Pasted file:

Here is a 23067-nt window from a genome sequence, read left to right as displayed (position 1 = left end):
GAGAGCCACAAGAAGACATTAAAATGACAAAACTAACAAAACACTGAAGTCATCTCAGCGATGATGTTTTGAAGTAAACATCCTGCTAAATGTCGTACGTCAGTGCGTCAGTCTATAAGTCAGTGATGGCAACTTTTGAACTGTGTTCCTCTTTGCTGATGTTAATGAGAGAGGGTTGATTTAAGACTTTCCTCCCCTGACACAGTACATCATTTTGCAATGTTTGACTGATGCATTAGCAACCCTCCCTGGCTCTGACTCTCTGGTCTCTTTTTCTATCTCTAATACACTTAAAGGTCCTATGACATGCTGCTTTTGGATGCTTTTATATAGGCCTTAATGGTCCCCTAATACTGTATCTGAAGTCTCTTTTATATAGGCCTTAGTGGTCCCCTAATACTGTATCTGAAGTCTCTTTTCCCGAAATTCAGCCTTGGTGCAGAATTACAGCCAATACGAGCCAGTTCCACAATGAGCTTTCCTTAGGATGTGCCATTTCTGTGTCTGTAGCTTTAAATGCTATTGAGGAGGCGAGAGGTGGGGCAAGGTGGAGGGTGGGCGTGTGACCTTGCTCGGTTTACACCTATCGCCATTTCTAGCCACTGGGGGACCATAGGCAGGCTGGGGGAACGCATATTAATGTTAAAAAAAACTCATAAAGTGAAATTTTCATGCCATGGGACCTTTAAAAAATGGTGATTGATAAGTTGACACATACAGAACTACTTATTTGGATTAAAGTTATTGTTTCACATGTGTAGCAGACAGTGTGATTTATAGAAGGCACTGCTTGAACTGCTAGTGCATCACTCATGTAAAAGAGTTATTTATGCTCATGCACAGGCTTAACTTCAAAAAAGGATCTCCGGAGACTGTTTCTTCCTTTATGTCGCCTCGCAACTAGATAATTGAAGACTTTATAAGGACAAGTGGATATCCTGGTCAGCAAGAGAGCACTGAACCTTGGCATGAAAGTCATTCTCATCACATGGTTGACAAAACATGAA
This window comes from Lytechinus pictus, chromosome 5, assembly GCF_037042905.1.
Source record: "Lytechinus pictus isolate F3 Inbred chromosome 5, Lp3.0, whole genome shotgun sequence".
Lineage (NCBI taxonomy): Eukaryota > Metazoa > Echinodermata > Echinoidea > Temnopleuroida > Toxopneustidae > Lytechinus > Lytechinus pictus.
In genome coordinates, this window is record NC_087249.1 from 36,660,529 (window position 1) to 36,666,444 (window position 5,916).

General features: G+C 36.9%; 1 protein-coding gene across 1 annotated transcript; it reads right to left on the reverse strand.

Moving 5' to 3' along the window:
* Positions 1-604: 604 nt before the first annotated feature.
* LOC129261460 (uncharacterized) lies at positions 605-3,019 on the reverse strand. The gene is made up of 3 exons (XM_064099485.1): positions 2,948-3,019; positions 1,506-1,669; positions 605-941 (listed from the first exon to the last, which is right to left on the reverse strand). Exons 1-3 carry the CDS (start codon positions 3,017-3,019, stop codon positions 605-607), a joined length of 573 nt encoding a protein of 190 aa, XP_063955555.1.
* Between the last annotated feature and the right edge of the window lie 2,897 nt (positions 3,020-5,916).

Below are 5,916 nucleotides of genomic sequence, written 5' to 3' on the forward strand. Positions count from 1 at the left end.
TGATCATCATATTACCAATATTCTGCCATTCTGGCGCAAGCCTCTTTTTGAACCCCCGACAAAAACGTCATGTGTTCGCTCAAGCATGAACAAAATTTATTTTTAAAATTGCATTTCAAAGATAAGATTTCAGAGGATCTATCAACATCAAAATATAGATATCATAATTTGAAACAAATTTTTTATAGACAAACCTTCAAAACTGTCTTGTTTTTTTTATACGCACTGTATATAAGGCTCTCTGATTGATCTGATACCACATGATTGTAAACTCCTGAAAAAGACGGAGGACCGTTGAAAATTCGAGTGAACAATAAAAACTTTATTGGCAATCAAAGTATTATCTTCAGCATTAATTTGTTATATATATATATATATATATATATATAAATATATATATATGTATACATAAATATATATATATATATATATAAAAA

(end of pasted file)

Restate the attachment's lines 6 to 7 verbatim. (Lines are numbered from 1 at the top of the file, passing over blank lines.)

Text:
In genome coordinates, this window is record NC_087249.1 from 36,660,529 (window position 1) to 36,666,444 (window position 5,916).

General features: G+C 36.9%; 1 protein-coding gene across 1 annotated transcript; it reads right to left on the reverse strand.